July 22, 2015
7/21/15 Financial Times
Mexican federal riot police took up guard outside the education institute of the state of Oaxaca, as authorities embarked on a high-stakes gamble to implement the country’s key education reform after months of paralysis.
A faction of the dissident CNTE teachers’ movement has repeatedly clashed with police, blocked roads and staged strikes and other disturbances since the reform was passed in late 2013 in a bid to ensure its stranglehold on the education system in several states is not broken, writes Jude Webber in Mexico City.
But in a surprise move, Oaxaca state governor Gabino Cué and President Enrique Peña Nieto’s spokesman announced that the State Public Education Institute of Oaxaca, known as IEEPO, was being scrapped, and that the state government would set up a new institute fully under its control.
June 25, 2015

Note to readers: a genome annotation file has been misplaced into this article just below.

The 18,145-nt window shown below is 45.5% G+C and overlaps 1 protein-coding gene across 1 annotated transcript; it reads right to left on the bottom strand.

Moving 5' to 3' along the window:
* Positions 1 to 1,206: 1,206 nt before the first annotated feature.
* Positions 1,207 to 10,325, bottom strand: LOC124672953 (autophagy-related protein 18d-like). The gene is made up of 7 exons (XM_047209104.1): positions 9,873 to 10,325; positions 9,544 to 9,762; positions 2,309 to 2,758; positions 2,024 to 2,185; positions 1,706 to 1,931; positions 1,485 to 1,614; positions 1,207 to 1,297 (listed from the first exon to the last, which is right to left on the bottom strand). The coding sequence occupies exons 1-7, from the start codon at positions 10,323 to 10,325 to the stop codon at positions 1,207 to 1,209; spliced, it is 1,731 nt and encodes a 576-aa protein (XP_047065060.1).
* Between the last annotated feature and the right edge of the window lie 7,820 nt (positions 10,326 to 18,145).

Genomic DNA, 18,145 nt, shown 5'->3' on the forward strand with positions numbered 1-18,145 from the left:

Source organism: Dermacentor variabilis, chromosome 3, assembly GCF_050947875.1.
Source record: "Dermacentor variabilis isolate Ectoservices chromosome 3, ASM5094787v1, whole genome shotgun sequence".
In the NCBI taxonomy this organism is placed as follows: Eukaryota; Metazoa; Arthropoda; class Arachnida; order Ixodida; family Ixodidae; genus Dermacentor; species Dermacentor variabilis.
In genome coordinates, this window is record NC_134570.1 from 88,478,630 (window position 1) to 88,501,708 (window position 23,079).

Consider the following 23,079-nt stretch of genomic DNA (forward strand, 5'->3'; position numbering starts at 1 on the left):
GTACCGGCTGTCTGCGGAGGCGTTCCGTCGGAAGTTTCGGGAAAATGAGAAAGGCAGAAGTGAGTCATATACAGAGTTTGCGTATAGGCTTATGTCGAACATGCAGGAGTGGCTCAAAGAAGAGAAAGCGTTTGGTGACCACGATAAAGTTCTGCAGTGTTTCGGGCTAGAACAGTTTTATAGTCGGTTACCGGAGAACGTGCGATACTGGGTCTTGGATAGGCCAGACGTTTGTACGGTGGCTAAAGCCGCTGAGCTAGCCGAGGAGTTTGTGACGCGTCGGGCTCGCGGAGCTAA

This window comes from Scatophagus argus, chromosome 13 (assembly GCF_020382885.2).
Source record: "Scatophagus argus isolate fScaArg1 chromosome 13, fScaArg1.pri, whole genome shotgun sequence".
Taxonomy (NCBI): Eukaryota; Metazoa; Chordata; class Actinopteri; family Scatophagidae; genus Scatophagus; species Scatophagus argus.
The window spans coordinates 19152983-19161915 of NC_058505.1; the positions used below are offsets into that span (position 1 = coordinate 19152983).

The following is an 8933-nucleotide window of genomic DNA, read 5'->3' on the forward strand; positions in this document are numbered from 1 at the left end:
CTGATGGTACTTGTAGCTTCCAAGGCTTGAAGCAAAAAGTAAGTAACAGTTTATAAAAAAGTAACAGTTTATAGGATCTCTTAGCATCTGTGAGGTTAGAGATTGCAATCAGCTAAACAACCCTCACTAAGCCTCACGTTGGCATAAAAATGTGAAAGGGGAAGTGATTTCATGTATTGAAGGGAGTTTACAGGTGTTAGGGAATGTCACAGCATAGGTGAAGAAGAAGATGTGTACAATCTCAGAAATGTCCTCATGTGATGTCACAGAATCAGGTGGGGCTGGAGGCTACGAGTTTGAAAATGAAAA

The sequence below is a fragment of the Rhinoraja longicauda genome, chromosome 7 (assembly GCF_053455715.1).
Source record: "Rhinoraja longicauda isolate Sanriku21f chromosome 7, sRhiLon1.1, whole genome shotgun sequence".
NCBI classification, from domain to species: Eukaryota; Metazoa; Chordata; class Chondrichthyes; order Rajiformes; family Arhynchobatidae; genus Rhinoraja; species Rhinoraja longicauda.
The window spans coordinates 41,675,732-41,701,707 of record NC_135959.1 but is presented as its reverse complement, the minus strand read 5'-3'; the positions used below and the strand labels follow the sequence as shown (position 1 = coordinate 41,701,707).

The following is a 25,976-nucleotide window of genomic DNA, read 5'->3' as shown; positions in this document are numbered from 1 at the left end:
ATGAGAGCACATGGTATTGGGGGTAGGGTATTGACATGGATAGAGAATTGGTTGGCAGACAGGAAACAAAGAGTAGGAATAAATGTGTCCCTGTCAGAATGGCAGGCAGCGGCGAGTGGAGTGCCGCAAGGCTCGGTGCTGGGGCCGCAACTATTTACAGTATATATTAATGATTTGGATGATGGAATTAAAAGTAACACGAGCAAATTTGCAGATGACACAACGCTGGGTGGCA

Gabriel Sánchez Zinny, president of Kuepa.com: While the Mexican government and the teachers’ unions keep fighting over proposed education reforms, students’ ability to find a good job and develop a competitive skillset to prosper in their careers is being irrevocably damaged. Students from Oaxaca, where some of the main union resistance is located, and other states, will finish only 80 days of classes, compared with more than the 180 days in other countries. In an increasingly automated, on-demand sharing economy, the competition for talent in the 21st century is global, and Mexican youth will be at a clear disadvantage with respect to the their peers in other countries. Teachers’ unions and political leaders should care. As Martin Ford states in his recent book, ‘The Rise of the Robots,’ ‘as more and more routine white-collar jobs fall to automation in countries throughout the world, it seems inevitable that competition will intensify to land one of the dwindling number of positions that remain beyond the reach of the machines.’ Today, more than 70 percent of jobs require some use of technology, the contract between employer and employee is broken, and learning to adapt and change is a critical skill for moving up in an increasingly mobile labor force. In this context, Mexico, where less than 15 percent of young people graduate from university, more than 50 percent drop out of high school, and the quality of education is low, the debate between the teachers unions’ and political leaders over halting education reform sounds flawed and outdated.